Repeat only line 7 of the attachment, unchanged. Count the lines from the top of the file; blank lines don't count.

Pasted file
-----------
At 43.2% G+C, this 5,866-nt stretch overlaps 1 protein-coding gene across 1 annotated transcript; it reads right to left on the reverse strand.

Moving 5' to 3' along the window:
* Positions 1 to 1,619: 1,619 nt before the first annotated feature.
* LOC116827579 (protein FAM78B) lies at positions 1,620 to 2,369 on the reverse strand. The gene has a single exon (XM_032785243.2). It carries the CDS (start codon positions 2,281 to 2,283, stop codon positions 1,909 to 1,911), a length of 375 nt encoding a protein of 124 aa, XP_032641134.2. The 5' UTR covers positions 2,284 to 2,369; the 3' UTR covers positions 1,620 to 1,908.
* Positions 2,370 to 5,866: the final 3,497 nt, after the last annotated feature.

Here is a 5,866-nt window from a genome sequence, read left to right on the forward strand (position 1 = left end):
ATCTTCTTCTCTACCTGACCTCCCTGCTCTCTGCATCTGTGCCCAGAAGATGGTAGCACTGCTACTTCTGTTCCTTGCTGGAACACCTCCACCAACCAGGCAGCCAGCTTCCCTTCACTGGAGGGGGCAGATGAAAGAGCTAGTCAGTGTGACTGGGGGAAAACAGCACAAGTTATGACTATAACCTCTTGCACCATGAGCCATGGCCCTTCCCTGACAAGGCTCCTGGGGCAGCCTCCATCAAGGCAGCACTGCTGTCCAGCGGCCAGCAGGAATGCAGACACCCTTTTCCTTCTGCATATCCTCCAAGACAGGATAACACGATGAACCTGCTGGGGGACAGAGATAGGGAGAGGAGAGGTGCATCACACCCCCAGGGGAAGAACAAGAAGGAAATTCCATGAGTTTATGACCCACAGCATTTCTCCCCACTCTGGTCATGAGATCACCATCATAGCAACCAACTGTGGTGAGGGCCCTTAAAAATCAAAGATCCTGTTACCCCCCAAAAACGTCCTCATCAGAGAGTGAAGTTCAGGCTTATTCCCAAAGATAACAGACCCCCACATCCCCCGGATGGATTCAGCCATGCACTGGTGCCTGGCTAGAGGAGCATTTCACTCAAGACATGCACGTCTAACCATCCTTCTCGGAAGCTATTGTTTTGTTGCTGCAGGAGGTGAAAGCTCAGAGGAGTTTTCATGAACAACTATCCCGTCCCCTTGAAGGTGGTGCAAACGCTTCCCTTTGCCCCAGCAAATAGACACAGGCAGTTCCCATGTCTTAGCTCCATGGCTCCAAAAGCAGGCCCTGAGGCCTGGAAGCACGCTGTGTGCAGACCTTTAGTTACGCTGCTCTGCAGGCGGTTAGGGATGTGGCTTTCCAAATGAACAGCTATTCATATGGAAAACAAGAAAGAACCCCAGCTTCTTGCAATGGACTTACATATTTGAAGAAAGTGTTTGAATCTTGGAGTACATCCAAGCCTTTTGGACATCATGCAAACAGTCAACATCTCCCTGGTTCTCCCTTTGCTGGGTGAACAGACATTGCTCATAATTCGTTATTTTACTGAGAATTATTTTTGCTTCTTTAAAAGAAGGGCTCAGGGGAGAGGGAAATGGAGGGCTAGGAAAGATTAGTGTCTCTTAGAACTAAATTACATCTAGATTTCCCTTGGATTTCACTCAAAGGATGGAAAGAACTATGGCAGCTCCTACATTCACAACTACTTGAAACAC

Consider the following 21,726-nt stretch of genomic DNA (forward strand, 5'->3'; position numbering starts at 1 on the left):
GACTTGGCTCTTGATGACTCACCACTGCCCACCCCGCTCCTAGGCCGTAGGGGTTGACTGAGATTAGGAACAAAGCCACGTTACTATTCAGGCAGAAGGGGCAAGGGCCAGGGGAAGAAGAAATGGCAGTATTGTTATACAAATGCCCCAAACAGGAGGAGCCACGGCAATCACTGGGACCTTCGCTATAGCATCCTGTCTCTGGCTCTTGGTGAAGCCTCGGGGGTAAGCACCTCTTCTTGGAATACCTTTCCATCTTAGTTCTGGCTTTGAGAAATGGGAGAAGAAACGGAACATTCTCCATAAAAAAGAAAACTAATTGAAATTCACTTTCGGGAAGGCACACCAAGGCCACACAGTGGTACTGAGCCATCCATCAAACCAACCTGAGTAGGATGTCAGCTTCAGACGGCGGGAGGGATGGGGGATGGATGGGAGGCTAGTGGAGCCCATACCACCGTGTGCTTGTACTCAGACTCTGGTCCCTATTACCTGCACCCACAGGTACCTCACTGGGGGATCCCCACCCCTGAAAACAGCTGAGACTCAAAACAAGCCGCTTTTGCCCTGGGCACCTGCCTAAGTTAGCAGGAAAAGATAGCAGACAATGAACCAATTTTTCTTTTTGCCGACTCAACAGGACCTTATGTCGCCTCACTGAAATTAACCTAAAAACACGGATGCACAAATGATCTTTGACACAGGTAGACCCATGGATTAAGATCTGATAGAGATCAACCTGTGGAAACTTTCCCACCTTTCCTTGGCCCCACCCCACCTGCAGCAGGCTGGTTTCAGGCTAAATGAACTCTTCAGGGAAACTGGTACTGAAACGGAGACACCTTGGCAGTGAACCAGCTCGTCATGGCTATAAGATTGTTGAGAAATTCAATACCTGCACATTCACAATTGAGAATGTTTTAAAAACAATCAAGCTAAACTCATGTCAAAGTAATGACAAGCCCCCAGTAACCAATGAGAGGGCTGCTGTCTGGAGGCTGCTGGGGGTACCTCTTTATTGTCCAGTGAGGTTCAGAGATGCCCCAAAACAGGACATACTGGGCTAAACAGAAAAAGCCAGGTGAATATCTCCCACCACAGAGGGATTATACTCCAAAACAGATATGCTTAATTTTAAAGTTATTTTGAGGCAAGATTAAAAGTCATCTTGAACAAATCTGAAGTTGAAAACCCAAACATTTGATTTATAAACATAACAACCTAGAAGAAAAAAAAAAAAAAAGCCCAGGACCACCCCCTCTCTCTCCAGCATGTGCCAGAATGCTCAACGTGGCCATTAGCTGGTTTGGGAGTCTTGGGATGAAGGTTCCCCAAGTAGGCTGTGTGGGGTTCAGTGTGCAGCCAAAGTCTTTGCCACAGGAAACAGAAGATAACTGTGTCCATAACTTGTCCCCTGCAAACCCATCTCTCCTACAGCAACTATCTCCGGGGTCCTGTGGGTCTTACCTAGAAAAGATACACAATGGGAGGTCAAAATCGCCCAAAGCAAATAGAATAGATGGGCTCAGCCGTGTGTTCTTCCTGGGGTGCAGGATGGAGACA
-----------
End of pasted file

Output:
ATCTTCTTCTCTACCTGACCTCCCTGCTCTCTGCATCTGTGCCCAGAAGATGGTAGCACTGCTACTTCTGTTCCTTGCTGGAACACCTCCACCAACCAGGCAGCCAGCTTCCCTTCACTGGAGGGGGCAGATGAAAGAGCTAGTCAGTGTGACTGGGGGAAAACAGCACAAGTTATGACTATAACCTCTTGCACCATGAGCCATGGCCCTTCCCTGACAAGGCTCCTGGGGCAGCCTCCATCAAGGCAGCACTGCTGTCCAGCGGCCAGCAGGAATGCAGACACCCTTTTCCTTCTGCATATCCTCCAAGACAGGATAACACGATGAACCTGCTGGGGGACAGAGATAGGGAGAGGAGAGGTGCATCACACCCCCAGGGGAAGAACAAGAAGGAAATTCCATGAGTTTATGACCCACAGCATTTCTCCCCACTCTGGTCATGAGATCACCATCATAGCAACCAACTGTGGTGAGGGCCCTTAAAAATCAAAGATCCTGTTACCCCCCAAAAACGTCCTCATCAGAGAGTGAAGTTCAGGCTTATTCCCAAAGATAACAGACCCCCACATCCCCCGGATGGATTCAGCCATGCACTGGTGCCTGGCTAGAGGAGCATTTCACTCAAGACATGCACGTCTAACCATCCTTCTCGGAAGCTATTGTTTTGTTGCTGCAGGAGGTGAAAGCTCAGAGGAGTTTTCATGAACAACTATCCCGTCCCCTTGAAGGTGGTGCAAACGCTTCCCTTTGCCCCAGCAAATAGACACAGGCAGTTCCCATGTCTTAGCTCCATGGCTCCAAAAGCAGGCCCTGAGGCCTGGAAGCACGCTGTGTGCAGACCTTTAGTTACGCTGCTCTGCAGGCGGTTAGGGATGTGGCTTTCCAAATGAACAGCTATTCATATGGAAAACAAGAAAGAACCCCAGCTTCTTGCAATGGACTTACATATTTGAAGAAAGTGTTTGAATCTTGGAGTACATCCAAGCCTTTTGGACATCATGCAAACAGTCAACATCTCCCTGGTTCTCCCTTTGCTGGGTGAACAGACATTGCTCATAATTCGTTATTTTACTGAGAATTATTTTTGCTTCTTTAAAAGAAGGGCTCAGGGGAGAGGGAAATGGAGGGCTAGGAAAGATTAGTGTCTCTTAGAACTAAATTACATCTAGATTTCCCTTGGATTTCACTCAAAGGATGGAAAGAACTATGGCAGCTCCTACATTCACAACTACTTGAAACAC